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can be suggested only from the particular form of the equation in view. By luppo fing x to have certain relations to the known quantities, the values of y may
become more simple, and the equation may be reduced to such a form as to fhew the direction of the curve, and some of its obvious properties.
The following general observations may
also be laid down.
1. If in any case a value of y vanishes, then the curve meets the base in a point determined by the corresponding value of x. Hence, by putting y=0, the roots of the equation, which in that situation are values
X will give the distances on the base from the point assumed as the beginning of x, at which the curve meets it.
2. If at a particular value of becomes infinite, the curve has an infinite arc, and the ordinate at that point becomes an asymptote.
3. If, when x becomes infinitely great, y vanishes, the bale becomes an alymptote.
4. If any value of y becomes impossible,
j then so many intersections of the ordinate and curve vanish. If at any value of x all the values of y become impossible, the ordinate does not there meet the curve.
5. If two values of y become equal, and have the same sign, the ordinate in that fituation either touches the curve, or passes through an intersection of two of its branches, which is called a punctum duplex, or through an oval become infinitely little, called a punctum conjugatum.
In like manner is a puntum triplex, &c. to be determined.
The following example will illustrate this doctrine.
Let the equation be aya—xy?=x+bx2:
*3 +6x2 Therefore, y2= and y=+
x3 + bx2
Let AB be assumed as a base on which the abfciffes are to be taken from A, and the ordinates perpendicular to it.
Since the two values of
y are equal, but have opposite signs; PM, and Pm v hich represent them, must be taken equal to each other on opposite sides of AB; and it is plain that the parts of the curve on the two sides of AB, must be every way similar and equal. If x is made equal to a, then y=x/ *+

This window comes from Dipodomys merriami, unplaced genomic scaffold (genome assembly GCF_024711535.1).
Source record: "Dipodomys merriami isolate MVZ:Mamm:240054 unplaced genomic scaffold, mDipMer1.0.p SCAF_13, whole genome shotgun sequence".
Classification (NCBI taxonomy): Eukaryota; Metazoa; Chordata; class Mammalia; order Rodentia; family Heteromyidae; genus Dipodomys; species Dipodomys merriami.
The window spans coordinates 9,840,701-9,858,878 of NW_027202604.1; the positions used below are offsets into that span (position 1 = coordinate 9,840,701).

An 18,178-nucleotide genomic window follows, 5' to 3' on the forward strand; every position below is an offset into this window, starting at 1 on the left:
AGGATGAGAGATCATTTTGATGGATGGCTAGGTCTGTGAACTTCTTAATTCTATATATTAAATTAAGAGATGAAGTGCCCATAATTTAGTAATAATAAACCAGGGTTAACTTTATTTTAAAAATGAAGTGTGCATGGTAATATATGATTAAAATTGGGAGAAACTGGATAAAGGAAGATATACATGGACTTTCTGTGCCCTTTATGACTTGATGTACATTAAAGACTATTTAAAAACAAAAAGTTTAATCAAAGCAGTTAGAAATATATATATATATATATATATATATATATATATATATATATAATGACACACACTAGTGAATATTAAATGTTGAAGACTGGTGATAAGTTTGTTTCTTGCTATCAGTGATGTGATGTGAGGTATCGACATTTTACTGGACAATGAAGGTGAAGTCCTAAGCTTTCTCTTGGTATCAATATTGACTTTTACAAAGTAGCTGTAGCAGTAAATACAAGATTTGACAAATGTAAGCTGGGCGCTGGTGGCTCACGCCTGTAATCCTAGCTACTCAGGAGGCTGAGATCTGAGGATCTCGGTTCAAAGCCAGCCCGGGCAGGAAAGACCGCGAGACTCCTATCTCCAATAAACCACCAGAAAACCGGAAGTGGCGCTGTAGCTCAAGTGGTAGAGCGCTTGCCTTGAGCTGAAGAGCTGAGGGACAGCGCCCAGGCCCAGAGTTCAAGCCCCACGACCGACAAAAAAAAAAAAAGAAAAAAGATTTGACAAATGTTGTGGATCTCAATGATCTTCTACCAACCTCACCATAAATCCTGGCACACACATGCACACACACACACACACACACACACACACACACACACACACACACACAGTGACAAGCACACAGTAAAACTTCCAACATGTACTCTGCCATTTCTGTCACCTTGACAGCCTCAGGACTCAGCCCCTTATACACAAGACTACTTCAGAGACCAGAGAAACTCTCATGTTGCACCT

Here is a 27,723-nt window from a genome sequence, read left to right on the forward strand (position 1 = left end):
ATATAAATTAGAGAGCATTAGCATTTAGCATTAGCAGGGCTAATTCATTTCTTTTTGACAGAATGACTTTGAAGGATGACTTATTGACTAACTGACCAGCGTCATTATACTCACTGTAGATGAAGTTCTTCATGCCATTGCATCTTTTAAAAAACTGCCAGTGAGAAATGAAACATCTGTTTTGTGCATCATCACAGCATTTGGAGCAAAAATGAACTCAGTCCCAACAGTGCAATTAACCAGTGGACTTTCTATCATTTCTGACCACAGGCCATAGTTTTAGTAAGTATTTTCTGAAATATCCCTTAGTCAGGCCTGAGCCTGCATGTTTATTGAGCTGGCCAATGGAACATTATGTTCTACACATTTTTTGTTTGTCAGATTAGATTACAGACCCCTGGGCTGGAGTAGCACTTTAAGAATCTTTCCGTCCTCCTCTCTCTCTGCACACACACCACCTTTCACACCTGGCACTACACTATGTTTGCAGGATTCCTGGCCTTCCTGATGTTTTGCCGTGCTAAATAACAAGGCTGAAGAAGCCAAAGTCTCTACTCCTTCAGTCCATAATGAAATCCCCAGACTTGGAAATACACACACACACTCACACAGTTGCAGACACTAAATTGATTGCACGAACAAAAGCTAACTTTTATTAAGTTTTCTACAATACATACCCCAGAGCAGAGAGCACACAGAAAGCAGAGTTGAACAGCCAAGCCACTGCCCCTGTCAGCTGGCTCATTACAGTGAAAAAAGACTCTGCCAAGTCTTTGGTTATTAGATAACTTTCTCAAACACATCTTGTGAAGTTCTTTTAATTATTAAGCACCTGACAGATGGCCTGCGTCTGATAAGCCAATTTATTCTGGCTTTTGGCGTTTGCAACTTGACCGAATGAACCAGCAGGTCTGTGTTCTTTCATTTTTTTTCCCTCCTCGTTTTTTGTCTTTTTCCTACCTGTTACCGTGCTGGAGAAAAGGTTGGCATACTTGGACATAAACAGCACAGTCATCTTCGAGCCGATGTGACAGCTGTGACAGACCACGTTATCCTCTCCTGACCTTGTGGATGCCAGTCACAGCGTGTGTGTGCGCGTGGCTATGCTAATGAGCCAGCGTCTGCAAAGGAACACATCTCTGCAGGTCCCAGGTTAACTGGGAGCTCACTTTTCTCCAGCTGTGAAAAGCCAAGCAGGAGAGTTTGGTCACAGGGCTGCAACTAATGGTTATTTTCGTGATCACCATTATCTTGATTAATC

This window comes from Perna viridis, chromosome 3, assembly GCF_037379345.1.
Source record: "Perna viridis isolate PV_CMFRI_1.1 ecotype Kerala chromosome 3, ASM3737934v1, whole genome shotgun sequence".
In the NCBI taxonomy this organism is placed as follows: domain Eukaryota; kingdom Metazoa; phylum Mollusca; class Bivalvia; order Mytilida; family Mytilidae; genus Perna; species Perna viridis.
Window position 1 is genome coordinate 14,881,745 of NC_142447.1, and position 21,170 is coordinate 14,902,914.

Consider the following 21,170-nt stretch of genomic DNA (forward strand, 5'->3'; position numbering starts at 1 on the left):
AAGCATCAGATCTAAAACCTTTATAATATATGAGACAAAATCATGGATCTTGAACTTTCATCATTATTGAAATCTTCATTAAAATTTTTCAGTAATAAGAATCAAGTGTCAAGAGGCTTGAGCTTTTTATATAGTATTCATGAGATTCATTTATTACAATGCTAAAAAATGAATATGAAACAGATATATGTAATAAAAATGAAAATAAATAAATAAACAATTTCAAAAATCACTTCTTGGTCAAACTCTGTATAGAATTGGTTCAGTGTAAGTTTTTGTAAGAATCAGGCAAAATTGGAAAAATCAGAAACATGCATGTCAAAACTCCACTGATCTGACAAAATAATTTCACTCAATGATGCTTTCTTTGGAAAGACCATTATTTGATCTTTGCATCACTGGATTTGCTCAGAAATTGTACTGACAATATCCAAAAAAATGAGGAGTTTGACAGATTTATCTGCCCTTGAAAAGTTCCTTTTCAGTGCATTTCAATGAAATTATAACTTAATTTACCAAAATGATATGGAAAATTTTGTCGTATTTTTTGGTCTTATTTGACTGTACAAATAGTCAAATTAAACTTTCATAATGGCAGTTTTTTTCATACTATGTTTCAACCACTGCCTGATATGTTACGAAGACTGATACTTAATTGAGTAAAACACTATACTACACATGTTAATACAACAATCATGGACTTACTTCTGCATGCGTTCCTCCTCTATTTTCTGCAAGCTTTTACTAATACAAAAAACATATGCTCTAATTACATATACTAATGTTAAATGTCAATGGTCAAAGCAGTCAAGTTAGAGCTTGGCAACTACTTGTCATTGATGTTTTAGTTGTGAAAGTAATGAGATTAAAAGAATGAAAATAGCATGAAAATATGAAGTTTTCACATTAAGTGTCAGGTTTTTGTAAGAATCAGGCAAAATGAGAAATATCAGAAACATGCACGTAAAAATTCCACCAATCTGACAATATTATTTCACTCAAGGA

+b which is an algebraical expression for infinity; therefore, if AC is taken equal to a, the perpendicular CD will become an asymptote to the curve, which will have two infinite arcs (Obf. 2.). If x is greater tnan a, the quantity under the radicał sign becomes negative, and the values of y are im
: possible ; that is, no part of the curve lies
i beyond CD (4.).
Both branches of the curve pass through A, since j=o, when x =o (1.). Let x be
negative, and y=+* /
of y will be possible, if x is not greater than b; but, if x=b, then y=0, and if x is greater than b, the values of y become impossible ; that is, if the absciss AP be taken to the left of A, and less than 6, there will
be two real equal values of
viz. PM, Pm on the opposite sides as before; if AE be taken equal to b the curve will pass through E, and no part of it is beyond E (1. and 4.).
The portion between A and E is called a Nodus.
If y be put =0, then the values of x are 0, 0, —b. That is, the curve passes twice through A, or A is a punctum duplex, and it passes also through E as before (1.).
The mechanical description of curves, mentioned in the beginning of this section, may be illustrated by the preceding example. For this purpose, let any numeral
values of a and b be assumed ; and if fucceffive numeral values of x be inserted, corresponding numeral values of y will be obtained, by which so many points in the curve may be constructed. Let AC=a=10; AE=b=12; and, first,
x+6 let x=I, then y=+x
W +1.2 nearly, which gives the length of the ordinates when the absciss is 1 ; and in the same manner are the ordinates to be found when x is 2, 3, or any other number. Thus, if x=6, then y=+6x118=12.73
, 6=6X -= nearly; and if AP be taken from the scale of equal parts (according to which AB and AE are supposed to be laid down) and equal to 6, then PM, Pm, being taken from the same scale, each 'equal to 12.73, will give the points of the curve M, m. In like manner, if x=-9, y=+9/3
=, 3.58, nearly, and if AP=9, then PM, Pm being taken from the same scale equal to 3.58, will give the points M, m. In the